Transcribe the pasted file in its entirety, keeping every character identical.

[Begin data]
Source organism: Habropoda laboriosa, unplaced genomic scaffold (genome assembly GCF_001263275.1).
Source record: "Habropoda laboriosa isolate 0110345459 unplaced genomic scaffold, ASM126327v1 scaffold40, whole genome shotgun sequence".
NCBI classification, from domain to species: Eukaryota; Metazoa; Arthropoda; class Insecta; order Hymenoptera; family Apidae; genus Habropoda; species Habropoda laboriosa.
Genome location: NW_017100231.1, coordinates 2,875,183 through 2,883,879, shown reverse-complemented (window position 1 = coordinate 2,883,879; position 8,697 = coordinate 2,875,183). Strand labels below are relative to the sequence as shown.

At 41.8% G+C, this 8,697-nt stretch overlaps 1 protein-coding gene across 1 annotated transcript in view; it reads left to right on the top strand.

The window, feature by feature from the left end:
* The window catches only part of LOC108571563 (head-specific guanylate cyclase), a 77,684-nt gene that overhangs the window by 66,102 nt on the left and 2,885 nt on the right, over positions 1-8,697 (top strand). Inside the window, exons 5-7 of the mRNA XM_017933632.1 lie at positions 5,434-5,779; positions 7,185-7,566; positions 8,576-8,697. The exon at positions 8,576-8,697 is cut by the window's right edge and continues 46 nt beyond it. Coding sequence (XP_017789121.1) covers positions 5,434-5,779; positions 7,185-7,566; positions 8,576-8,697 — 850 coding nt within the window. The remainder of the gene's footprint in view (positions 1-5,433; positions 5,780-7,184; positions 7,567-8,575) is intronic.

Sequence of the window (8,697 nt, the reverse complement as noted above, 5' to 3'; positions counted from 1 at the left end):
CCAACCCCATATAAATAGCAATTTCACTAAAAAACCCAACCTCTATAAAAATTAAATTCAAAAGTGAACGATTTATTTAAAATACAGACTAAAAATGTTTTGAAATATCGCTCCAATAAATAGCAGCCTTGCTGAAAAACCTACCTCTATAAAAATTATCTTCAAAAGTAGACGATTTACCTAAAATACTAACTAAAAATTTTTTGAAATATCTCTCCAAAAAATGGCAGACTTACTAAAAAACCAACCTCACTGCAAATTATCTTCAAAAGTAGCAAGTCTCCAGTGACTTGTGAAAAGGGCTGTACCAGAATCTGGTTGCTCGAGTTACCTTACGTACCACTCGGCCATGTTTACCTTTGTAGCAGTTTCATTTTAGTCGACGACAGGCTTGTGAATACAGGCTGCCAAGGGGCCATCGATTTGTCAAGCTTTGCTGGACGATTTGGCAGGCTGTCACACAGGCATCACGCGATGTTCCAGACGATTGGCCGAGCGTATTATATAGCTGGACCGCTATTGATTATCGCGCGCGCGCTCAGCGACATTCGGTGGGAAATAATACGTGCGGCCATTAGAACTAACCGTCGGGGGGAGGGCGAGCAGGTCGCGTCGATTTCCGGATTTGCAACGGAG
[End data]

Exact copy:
Source organism: Habropoda laboriosa, unplaced genomic scaffold (genome assembly GCF_001263275.1).
Source record: "Habropoda laboriosa isolate 0110345459 unplaced genomic scaffold, ASM126327v1 scaffold40, whole genome shotgun sequence".
NCBI classification, from domain to species: Eukaryota; Metazoa; Arthropoda; class Insecta; order Hymenoptera; family Apidae; genus Habropoda; species Habropoda laboriosa.
Genome location: NW_017100231.1, coordinates 2,875,183 through 2,883,879, shown reverse-complemented (window position 1 = coordinate 2,883,879; position 8,697 = coordinate 2,875,183). Strand labels below are relative to the sequence as shown.

At 41.8% G+C, this 8,697-nt stretch overlaps 1 protein-coding gene across 1 annotated transcript in view; it reads left to right on the top strand.

The window, feature by feature from the left end:
* The window catches only part of LOC108571563 (head-specific guanylate cyclase), a 77,684-nt gene that overhangs the window by 66,102 nt on the left and 2,885 nt on the right, over positions 1-8,697 (top strand). Inside the window, exons 5-7 of the mRNA XM_017933632.1 lie at positions 5,434-5,779; positions 7,185-7,566; positions 8,576-8,697. The exon at positions 8,576-8,697 is cut by the window's right edge and continues 46 nt beyond it. Coding sequence (XP_017789121.1) covers positions 5,434-5,779; positions 7,185-7,566; positions 8,576-8,697 — 850 coding nt within the window. The remainder of the gene's footprint in view (positions 1-5,433; positions 5,780-7,184; positions 7,567-8,575) is intronic.

Sequence of the window (8,697 nt, the reverse complement as noted above, 5' to 3'; positions counted from 1 at the left end):
CCAACCCCATATAAATAGCAATTTCACTAAAAAACCCAACCTCTATAAAAATTAAATTCAAAAGTGAACGATTTATTTAAAATACAGACTAAAAATGTTTTGAAATATCGCTCCAATAAATAGCAGCCTTGCTGAAAAACCTACCTCTATAAAAATTATCTTCAAAAGTAGACGATTTACCTAAAATACTAACTAAAAATTTTTTGAAATATCTCTCCAAAAAATGGCAGACTTACTAAAAAACCAACCTCACTGCAAATTATCTTCAAAAGTAGCAAGTCTCCAGTGACTTGTGAAAAGGGCTGTACCAGAATCTGGTTGCTCGAGTTACCTTACGTACCACTCGGCCATGTTTACCTTTGTAGCAGTTTCATTTTAGTCGACGACAGGCTTGTGAATACAGGCTGCCAAGGGGCCATCGATTTGTCAAGCTTTGCTGGACGATTTGGCAGGCTGTCACACAGGCATCACGCGATGTTCCAGACGATTGGCCGAGCGTATTATATAGCTGGACCGCTATTGATTATCGCGCGCGCGCTCAGCGACATTCGGTGGGAAATAATACGTGCGGCCATTAGAACTAACCGTCGGGGGGAGGGCGAGCAGGTCGCGTCGATTTCCGGATTTGCAACGGAG